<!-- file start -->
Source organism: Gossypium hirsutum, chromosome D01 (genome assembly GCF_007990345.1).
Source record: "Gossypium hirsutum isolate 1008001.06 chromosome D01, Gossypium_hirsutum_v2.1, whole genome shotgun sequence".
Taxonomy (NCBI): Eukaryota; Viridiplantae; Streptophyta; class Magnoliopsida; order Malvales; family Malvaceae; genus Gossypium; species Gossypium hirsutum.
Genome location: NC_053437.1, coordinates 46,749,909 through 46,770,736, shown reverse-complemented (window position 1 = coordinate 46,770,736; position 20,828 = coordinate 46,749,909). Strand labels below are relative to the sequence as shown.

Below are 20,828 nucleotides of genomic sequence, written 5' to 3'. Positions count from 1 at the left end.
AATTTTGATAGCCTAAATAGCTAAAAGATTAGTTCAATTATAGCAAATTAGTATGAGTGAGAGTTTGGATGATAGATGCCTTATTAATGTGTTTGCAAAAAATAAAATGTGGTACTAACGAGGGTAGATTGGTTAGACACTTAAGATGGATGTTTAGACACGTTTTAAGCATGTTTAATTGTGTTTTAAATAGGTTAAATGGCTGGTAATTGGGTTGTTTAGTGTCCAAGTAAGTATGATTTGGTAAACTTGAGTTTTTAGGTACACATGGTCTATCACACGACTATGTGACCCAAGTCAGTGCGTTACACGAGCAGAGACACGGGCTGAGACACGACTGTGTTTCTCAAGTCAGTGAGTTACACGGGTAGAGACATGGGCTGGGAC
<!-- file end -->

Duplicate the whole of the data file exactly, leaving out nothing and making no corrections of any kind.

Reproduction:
Source organism: Gossypium hirsutum, chromosome D01 (genome assembly GCF_007990345.1).
Source record: "Gossypium hirsutum isolate 1008001.06 chromosome D01, Gossypium_hirsutum_v2.1, whole genome shotgun sequence".
Taxonomy (NCBI): Eukaryota; Viridiplantae; Streptophyta; class Magnoliopsida; order Malvales; family Malvaceae; genus Gossypium; species Gossypium hirsutum.
Genome location: NC_053437.1, coordinates 46,749,909 through 46,770,736, shown reverse-complemented (window position 1 = coordinate 46,770,736; position 20,828 = coordinate 46,749,909). Strand labels below are relative to the sequence as shown.

Below are 20,828 nucleotides of genomic sequence, written 5' to 3'. Positions count from 1 at the left end.
AATTTTGATAGCCTAAATAGCTAAAAGATTAGTTCAATTATAGCAAATTAGTATGAGTGAGAGTTTGGATGATAGATGCCTTATTAATGTGTTTGCAAAAAATAAAATGTGGTACTAACGAGGGTAGATTGGTTAGACACTTAAGATGGATGTTTAGACACGTTTTAAGCATGTTTAATTGTGTTTTAAATAGGTTAAATGGCTGGTAATTGGGTTGTTTAGTGTCCAAGTAAGTATGATTTGGTAAACTTGAGTTTTTAGGTACACATGGTCTATCACACGACTATGTGACCCAAGTCAGTGCGTTACACGAGCAGAGACACGGGCTGAGACACGACTGTGTTTCTCAAGTCAGTGAGTTACACGGGTAGAGACATGGGCTGGGAC